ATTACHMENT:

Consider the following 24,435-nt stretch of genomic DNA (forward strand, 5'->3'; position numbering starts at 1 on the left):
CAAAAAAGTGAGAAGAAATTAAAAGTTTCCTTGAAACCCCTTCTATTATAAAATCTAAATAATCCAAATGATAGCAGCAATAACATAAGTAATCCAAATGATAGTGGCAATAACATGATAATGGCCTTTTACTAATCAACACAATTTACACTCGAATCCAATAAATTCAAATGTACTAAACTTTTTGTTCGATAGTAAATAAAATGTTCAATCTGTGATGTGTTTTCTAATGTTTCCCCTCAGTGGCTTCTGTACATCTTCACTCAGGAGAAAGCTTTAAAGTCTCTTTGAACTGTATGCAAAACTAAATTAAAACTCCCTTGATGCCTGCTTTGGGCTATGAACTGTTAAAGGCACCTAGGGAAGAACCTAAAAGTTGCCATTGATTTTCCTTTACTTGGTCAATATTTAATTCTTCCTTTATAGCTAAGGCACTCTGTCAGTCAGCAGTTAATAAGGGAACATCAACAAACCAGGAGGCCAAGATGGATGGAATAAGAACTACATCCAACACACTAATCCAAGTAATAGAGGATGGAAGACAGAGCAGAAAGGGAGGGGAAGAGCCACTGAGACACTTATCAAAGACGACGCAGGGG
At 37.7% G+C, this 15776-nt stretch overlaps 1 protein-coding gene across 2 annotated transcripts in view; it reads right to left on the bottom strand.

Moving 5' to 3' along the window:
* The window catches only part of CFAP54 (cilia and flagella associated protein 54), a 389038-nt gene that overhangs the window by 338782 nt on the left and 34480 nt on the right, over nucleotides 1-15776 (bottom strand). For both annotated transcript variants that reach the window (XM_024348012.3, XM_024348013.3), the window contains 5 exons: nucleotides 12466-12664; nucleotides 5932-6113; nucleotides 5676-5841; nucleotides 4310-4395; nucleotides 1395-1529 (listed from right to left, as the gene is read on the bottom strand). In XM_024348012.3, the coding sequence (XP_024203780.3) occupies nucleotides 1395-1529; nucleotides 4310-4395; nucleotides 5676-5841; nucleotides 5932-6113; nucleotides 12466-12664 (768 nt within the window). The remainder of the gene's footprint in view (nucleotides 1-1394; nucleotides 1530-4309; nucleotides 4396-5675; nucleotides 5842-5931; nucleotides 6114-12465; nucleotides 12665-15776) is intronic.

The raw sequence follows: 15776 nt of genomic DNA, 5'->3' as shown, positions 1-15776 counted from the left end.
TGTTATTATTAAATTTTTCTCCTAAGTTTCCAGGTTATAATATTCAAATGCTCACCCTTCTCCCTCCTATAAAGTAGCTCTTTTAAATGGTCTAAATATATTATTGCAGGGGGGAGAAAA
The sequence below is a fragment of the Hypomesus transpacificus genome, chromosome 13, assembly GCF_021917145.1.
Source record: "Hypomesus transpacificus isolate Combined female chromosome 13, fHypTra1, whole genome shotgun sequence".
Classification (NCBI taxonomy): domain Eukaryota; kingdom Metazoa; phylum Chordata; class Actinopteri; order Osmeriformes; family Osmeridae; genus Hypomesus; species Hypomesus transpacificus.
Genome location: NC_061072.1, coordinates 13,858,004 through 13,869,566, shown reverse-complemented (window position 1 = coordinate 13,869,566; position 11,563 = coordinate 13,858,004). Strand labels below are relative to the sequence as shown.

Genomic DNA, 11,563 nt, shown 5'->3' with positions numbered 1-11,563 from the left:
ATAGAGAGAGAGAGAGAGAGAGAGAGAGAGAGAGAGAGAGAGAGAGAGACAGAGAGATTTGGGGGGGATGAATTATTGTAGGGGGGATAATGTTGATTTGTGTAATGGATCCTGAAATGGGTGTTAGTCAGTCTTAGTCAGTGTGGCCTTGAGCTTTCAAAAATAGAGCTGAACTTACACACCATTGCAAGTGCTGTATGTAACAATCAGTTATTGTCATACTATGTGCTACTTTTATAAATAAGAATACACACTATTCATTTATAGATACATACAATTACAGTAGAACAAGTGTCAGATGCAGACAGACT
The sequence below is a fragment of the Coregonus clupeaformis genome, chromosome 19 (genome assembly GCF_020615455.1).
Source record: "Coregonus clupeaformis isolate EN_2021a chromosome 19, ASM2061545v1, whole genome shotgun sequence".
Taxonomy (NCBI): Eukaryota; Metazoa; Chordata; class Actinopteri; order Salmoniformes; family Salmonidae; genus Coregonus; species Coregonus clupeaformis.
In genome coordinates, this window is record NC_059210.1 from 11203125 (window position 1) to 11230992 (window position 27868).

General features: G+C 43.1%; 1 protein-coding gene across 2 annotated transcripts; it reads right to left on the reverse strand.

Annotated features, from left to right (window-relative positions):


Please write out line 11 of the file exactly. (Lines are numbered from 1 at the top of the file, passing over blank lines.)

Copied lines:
Genome location: NC_061072.1, coordinates 13,858,004 through 13,869,566, shown reverse-complemented (window position 1 = coordinate 13,869,566; position 11,563 = coordinate 13,858,004). Strand labels below are relative to the sequence as shown.